By Maria Gabriela Bolivar Gomez
The views expressed in this articles are the opinions of current Barry students and do not necessarily reflect research-based facts about any of the entities mentioned
Barry serves almost 9,000 students, accommodated by around 2,000 staff and faculty members. Though small compared to others in Florida, this university continues to provide its best for its students.
However, from a student’s point of view, there are some details they would change.
One big concern is the food. Many students around campus complain about the food in Roussell Dining Hall and how often the same meals are repeated.
“I live here, so the menus are actually pretty horrible, it’s kind of the same thing over and over again, very repetitive. Like, come on, I can’t be eating the same chicken for lunch and dinner every day. Additionally, they claim to have many vegetarian options but in reality, they are very limited,” said senior criminology student Vanessa Gudiño.
Senior psychology student Maria Montalvo said there is a big selection, just not an appetizing one.
In an anonymous Instagram poll by The Buccaneer, comments on the food options were common. When asked what should change, someone answered, “More food options and better ones at that!” Somebody else commented, “The food in the caf. It's really bad.”
For Brianna Torres, a commuter student majoring in television and digital media, her beef is with the meal plans.
“Automatically, if [I] decided to live on campus, [I'd] get 19 meals and $100 for dining dollars. They took that away from me because of the fact that the system is different... which sucks because as [a commuter], [I] don’t always carry money. But with the meal plans, [I was] able to grab something to eat.”
According to the Barry website, the cheapest option available to commuters are a $203 plan which includes a total of 25 meals at Roussell but no dining dollars or a $408 plan which includes 35 meals at Roussell and $100 dining dollars.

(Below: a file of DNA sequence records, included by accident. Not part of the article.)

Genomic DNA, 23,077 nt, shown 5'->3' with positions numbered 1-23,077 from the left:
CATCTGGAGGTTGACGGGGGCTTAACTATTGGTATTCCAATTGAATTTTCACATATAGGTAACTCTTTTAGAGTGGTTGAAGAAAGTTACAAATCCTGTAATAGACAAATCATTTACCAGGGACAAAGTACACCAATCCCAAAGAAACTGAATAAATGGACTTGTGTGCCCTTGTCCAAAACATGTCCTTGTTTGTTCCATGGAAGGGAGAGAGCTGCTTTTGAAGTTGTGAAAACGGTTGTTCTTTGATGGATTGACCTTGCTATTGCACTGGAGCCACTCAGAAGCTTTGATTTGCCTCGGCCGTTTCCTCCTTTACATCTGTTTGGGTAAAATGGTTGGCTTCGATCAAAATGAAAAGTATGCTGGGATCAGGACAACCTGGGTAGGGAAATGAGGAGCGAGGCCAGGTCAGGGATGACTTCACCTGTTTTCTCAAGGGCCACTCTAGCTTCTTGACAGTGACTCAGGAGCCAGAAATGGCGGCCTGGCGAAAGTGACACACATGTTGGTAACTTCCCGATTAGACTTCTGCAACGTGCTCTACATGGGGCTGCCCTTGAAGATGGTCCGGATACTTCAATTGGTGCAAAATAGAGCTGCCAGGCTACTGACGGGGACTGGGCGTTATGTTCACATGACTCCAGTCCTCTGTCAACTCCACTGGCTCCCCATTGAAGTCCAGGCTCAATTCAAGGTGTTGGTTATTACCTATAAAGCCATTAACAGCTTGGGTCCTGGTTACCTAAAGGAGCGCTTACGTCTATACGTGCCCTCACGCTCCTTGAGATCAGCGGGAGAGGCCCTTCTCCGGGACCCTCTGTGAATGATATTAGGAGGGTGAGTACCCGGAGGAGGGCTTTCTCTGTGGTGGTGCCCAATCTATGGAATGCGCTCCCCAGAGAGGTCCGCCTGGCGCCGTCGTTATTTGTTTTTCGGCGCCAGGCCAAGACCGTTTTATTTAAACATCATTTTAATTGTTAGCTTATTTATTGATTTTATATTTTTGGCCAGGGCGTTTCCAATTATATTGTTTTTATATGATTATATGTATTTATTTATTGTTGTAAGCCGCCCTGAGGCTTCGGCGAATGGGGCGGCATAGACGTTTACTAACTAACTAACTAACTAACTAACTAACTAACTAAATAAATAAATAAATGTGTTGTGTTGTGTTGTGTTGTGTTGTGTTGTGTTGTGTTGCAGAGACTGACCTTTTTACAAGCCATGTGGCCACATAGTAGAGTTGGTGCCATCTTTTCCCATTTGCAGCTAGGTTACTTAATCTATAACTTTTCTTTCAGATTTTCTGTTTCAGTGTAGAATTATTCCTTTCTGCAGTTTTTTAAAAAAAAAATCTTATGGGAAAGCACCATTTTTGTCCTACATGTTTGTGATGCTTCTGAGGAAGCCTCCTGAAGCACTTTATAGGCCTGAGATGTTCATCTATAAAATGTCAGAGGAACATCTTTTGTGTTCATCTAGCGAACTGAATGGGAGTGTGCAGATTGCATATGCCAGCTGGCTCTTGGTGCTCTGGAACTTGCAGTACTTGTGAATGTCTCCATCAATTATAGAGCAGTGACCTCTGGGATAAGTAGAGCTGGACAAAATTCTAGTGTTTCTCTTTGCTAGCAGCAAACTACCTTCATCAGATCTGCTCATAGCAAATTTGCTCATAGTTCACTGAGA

Another concern are the dorms.
“As a freshman I don’t know much, but a better dorm would be appreciated,” said freshman business management major Sami Rachidi.
They are distributed among the following buildings: first-year students have Sage Hall, Weber Hall, Dalton Hall, Dunspaugh Hall, Mottram Doss Hall, and Browne Hall while the upper-class and graduate students have Benincasa Hall, Kolasa Hall, Bevilacqua Hall, and Flood Hal.
Many students said they have experienced mold in their dorms due to their poor ventilation.
“The dorms smell so bad, it’s like walking into a mold department,” said Emma Lillback, senior advertising major.
They understand the need for sealed windows, but students said they would like them to open at least a little to let fresh air flow into the dorms.
Moreover, the scholarship money distribution is another grievance of students.
“I feel like tuition money going mainly towards athletes is something that is not talked about enough. Why are we doing all these funding on athletes and not in the low-income students? I’m not saying that athletes don’t deserve to be here—everybody deserves to have a place here, but I feel like the money is not as catered to low-income students in comparison to the athletes,” said junior general studies major Betsy Pimentel.
Gudiño also said the women’s teams do not get as much funding as the men’s teams.
Along with these discrepancies, access to scholarship opportunities through the Barry portal is not clear to some.
"We should have more access to scholarships. Because I feel like, even though they are on the portal and they claim that they are there, I personally haven’t met somebody that has gotten them,” said Pimentel.
Gudiño agrees and dislikes the extra hustle for students when it comes to scholarship information.
“I think they are a very open community and inclusive, but they are not that informative making students go out of their way to get the information instead of directly providing it to them,” she said.
For the most part, commuter students have very specific needs.
“I would do something about the cafeteria food, add more parking spaces as well as more study areas and relaxation areas,” said advertising senior Dominique Pineda.
Daniela Florindez, another advertising senior, agrees with the parking issues.
“I think I would add more parking and maybe more school spirit, like for everyone to support and go to games for different sports,” she said.
Barry students appreciate what Barry has offered them, but there is always some room for improvement. They hope these comments will be taken into consideration.